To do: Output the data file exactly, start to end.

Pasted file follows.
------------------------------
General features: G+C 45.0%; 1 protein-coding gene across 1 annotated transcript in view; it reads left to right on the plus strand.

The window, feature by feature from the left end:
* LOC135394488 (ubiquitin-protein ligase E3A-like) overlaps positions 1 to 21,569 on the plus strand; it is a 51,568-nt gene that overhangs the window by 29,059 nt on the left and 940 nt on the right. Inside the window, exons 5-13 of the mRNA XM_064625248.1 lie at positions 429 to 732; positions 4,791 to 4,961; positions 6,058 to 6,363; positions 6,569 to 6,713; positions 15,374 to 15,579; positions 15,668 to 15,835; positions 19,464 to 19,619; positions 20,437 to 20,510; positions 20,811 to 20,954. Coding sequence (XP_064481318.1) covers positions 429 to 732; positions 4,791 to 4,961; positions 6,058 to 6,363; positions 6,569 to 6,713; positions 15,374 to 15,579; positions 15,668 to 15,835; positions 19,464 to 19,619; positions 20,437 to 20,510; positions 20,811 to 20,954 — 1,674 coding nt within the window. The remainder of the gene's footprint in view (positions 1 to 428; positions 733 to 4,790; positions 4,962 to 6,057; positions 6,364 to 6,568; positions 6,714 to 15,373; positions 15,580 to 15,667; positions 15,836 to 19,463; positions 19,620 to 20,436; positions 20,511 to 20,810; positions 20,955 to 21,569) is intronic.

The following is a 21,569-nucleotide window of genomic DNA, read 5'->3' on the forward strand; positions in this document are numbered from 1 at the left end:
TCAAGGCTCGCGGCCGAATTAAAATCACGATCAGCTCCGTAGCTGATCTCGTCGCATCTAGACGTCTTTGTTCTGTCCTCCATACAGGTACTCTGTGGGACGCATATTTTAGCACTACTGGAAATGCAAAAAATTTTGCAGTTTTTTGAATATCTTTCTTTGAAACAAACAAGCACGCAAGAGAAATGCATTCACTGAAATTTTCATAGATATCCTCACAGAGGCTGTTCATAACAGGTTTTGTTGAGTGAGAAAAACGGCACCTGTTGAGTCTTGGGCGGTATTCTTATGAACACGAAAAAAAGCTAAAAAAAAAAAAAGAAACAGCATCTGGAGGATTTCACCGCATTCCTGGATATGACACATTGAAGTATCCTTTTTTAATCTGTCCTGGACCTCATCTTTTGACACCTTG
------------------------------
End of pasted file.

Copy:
General features: G+C 45.0%; 1 protein-coding gene across 1 annotated transcript in view; it reads left to right on the plus strand.

The window, feature by feature from the left end:
* LOC135394488 (ubiquitin-protein ligase E3A-like) overlaps positions 1 to 21,569 on the plus strand; it is a 51,568-nt gene that overhangs the window by 29,059 nt on the left and 940 nt on the right. Inside the window, exons 5-13 of the mRNA XM_064625248.1 lie at positions 429 to 732; positions 4,791 to 4,961; positions 6,058 to 6,363; positions 6,569 to 6,713; positions 15,374 to 15,579; positions 15,668 to 15,835; positions 19,464 to 19,619; positions 20,437 to 20,510; positions 20,811 to 20,954. Coding sequence (XP_064481318.1) covers positions 429 to 732; positions 4,791 to 4,961; positions 6,058 to 6,363; positions 6,569 to 6,713; positions 15,374 to 15,579; positions 15,668 to 15,835; positions 19,464 to 19,619; positions 20,437 to 20,510; positions 20,811 to 20,954 — 1,674 coding nt within the window. The remainder of the gene's footprint in view (positions 1 to 428; positions 733 to 4,790; positions 4,962 to 6,057; positions 6,364 to 6,568; positions 6,714 to 15,373; positions 15,580 to 15,667; positions 15,836 to 19,463; positions 19,620 to 20,436; positions 20,511 to 20,810; positions 20,955 to 21,569) is intronic.

The following is a 21,569-nucleotide window of genomic DNA, read 5'->3' on the forward strand; positions in this document are numbered from 1 at the left end:
TCAAGGCTCGCGGCCGAATTAAAATCACGATCAGCTCCGTAGCTGATCTCGTCGCATCTAGACGTCTTTGTTCTGTCCTCCATACAGGTACTCTGTGGGACGCATATTTTAGCACTACTGGAAATGCAAAAAATTTTGCAGTTTTTTGAATATCTTTCTTTGAAACAAACAAGCACGCAAGAGAAATGCATTCACTGAAATTTTCATAGATATCCTCACAGAGGCTGTTCATAACAGGTTTTGTTGAGTGAGAAAAACGGCACCTGTTGAGTCTTGGGCGGTATTCTTATGAACACGAAAAAAAGCTAAAAAAAAAAAAAGAAACAGCATCTGGAGGATTTCACCGCATTCCTGGATATGACACATTGAAGTATCCTTTTTTAATCTGTCCTGGACCTCATCTTTTGACACCTTG